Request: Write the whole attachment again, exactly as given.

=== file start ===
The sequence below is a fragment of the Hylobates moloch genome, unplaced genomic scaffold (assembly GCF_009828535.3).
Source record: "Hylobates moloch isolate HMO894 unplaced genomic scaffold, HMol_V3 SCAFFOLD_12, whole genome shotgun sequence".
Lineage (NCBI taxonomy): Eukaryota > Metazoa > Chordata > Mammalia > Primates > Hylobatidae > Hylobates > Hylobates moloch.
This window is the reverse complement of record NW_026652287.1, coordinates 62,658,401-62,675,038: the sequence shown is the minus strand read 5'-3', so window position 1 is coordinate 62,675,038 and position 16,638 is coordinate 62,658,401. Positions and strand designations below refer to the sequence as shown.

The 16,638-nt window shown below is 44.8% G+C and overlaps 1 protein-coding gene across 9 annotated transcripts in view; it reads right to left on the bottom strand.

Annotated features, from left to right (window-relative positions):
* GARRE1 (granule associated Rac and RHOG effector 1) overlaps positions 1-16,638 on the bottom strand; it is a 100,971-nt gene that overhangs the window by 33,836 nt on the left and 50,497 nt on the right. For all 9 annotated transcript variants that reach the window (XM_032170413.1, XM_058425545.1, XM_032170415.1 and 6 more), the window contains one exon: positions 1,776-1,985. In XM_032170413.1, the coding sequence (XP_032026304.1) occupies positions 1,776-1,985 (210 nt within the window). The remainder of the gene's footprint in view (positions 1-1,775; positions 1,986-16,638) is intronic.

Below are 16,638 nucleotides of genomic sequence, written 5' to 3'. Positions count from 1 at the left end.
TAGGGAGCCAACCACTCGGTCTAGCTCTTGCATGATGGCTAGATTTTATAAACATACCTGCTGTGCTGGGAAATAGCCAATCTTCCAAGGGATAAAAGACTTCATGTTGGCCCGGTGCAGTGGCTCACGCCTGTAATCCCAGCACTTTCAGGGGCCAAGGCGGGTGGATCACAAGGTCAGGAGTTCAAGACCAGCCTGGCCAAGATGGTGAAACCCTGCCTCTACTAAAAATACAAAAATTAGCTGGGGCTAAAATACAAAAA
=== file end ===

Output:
The sequence below is a fragment of the Hylobates moloch genome, unplaced genomic scaffold (assembly GCF_009828535.3).
Source record: "Hylobates moloch isolate HMO894 unplaced genomic scaffold, HMol_V3 SCAFFOLD_12, whole genome shotgun sequence".
Lineage (NCBI taxonomy): Eukaryota > Metazoa > Chordata > Mammalia > Primates > Hylobatidae > Hylobates > Hylobates moloch.
This window is the reverse complement of record NW_026652287.1, coordinates 62,658,401-62,675,038: the sequence shown is the minus strand read 5'-3', so window position 1 is coordinate 62,675,038 and position 16,638 is coordinate 62,658,401. Positions and strand designations below refer to the sequence as shown.

The 16,638-nt window shown below is 44.8% G+C and overlaps 1 protein-coding gene across 9 annotated transcripts in view; it reads right to left on the bottom strand.

Annotated features, from left to right (window-relative positions):
* GARRE1 (granule associated Rac and RHOG effector 1) overlaps positions 1-16,638 on the bottom strand; it is a 100,971-nt gene that overhangs the window by 33,836 nt on the left and 50,497 nt on the right. For all 9 annotated transcript variants that reach the window (XM_032170413.1, XM_058425545.1, XM_032170415.1 and 6 more), the window contains one exon: positions 1,776-1,985. In XM_032170413.1, the coding sequence (XP_032026304.1) occupies positions 1,776-1,985 (210 nt within the window). The remainder of the gene's footprint in view (positions 1-1,775; positions 1,986-16,638) is intronic.

Below are 16,638 nucleotides of genomic sequence, written 5' to 3'. Positions count from 1 at the left end.
TAGGGAGCCAACCACTCGGTCTAGCTCTTGCATGATGGCTAGATTTTATAAACATACCTGCTGTGCTGGGAAATAGCCAATCTTCCAAGGGATAAAAGACTTCATGTTGGCCCGGTGCAGTGGCTCACGCCTGTAATCCCAGCACTTTCAGGGGCCAAGGCGGGTGGATCACAAGGTCAGGAGTTCAAGACCAGCCTGGCCAAGATGGTGAAACCCTGCCTCTACTAAAAATACAAAAATTAGCTGGGGCTAAAATACAAAAA